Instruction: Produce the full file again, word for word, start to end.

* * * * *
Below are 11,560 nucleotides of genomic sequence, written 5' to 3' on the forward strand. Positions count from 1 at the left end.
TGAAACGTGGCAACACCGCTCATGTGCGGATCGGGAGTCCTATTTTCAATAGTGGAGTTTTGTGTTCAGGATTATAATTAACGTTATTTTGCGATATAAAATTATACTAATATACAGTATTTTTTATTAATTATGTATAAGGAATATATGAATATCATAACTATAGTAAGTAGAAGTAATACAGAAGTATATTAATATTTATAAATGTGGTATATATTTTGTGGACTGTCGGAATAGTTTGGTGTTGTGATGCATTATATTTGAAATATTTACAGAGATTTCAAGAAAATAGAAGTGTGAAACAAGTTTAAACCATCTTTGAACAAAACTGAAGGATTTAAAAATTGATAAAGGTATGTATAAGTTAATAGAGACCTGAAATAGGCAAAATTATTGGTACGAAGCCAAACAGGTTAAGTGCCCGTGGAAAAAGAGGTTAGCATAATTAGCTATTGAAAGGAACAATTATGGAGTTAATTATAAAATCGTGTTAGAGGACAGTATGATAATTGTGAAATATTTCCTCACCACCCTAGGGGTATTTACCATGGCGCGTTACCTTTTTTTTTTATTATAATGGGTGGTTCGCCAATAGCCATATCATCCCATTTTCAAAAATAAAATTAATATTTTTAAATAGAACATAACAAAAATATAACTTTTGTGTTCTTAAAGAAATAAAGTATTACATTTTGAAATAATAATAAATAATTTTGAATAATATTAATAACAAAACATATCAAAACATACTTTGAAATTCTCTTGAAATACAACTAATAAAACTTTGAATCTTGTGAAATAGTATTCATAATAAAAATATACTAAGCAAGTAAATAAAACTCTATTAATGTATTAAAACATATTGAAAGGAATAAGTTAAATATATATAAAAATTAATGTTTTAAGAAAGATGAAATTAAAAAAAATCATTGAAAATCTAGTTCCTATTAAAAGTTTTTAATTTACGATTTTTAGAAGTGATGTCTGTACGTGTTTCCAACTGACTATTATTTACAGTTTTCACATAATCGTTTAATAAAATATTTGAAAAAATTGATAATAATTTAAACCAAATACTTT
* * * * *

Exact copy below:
Below are 11,560 nucleotides of genomic sequence, written 5' to 3' on the forward strand. Positions count from 1 at the left end.
TGAAACGTGGCAACACCGCTCATGTGCGGATCGGGAGTCCTATTTTCAATAGTGGAGTTTTGTGTTCAGGATTATAATTAACGTTATTTTGCGATATAAAATTATACTAATATACAGTATTTTTTATTAATTATGTATAAGGAATATATGAATATCATAACTATAGTAAGTAGAAGTAATACAGAAGTATATTAATATTTATAAATGTGGTATATATTTTGTGGACTGTCGGAATAGTTTGGTGTTGTGATGCATTATATTTGAAATATTTACAGAGATTTCAAGAAAATAGAAGTGTGAAACAAGTTTAAACCATCTTTGAACAAAACTGAAGGATTTAAAAATTGATAAAGGTATGTATAAGTTAATAGAGACCTGAAATAGGCAAAATTATTGGTACGAAGCCAAACAGGTTAAGTGCCCGTGGAAAAAGAGGTTAGCATAATTAGCTATTGAAAGGAACAATTATGGAGTTAATTATAAAATCGTGTTAGAGGACAGTATGATAATTGTGAAATATTTCCTCACCACCCTAGGGGTATTTACCATGGCGCGTTACCTTTTTTTTTTATTATAATGGGTGGTTCGCCAATAGCCATATCATCCCATTTTCAAAAATAAAATTAATATTTTTAAATAGAACATAACAAAAATATAACTTTTGTGTTCTTAAAGAAATAAAGTATTACATTTTGAAATAATAATAAATAATTTTGAATAATATTAATAACAAAACATATCAAAACATACTTTGAAATTCTCTTGAAATACAACTAATAAAACTTTGAATCTTGTGAAATAGTATTCATAATAAAAATATACTAAGCAAGTAAATAAAACTCTATTAATGTATTAAAACATATTGAAAGGAATAAGTTAAATATATATAAAAATTAATGTTTTAAGAAAGATGAAATTAAAAAAAATCATTGAAAATCTAGTTCCTATTAAAAGTTTTTAATTTACGATTTTTAGAAGTGATGTCTGTACGTGTTTCCAACTGACTATTATTTACAGTTTTCACATAATCGTTTAATAAAATATTTGAAAAAATTGATAATAATTTAAACCAAATACTTT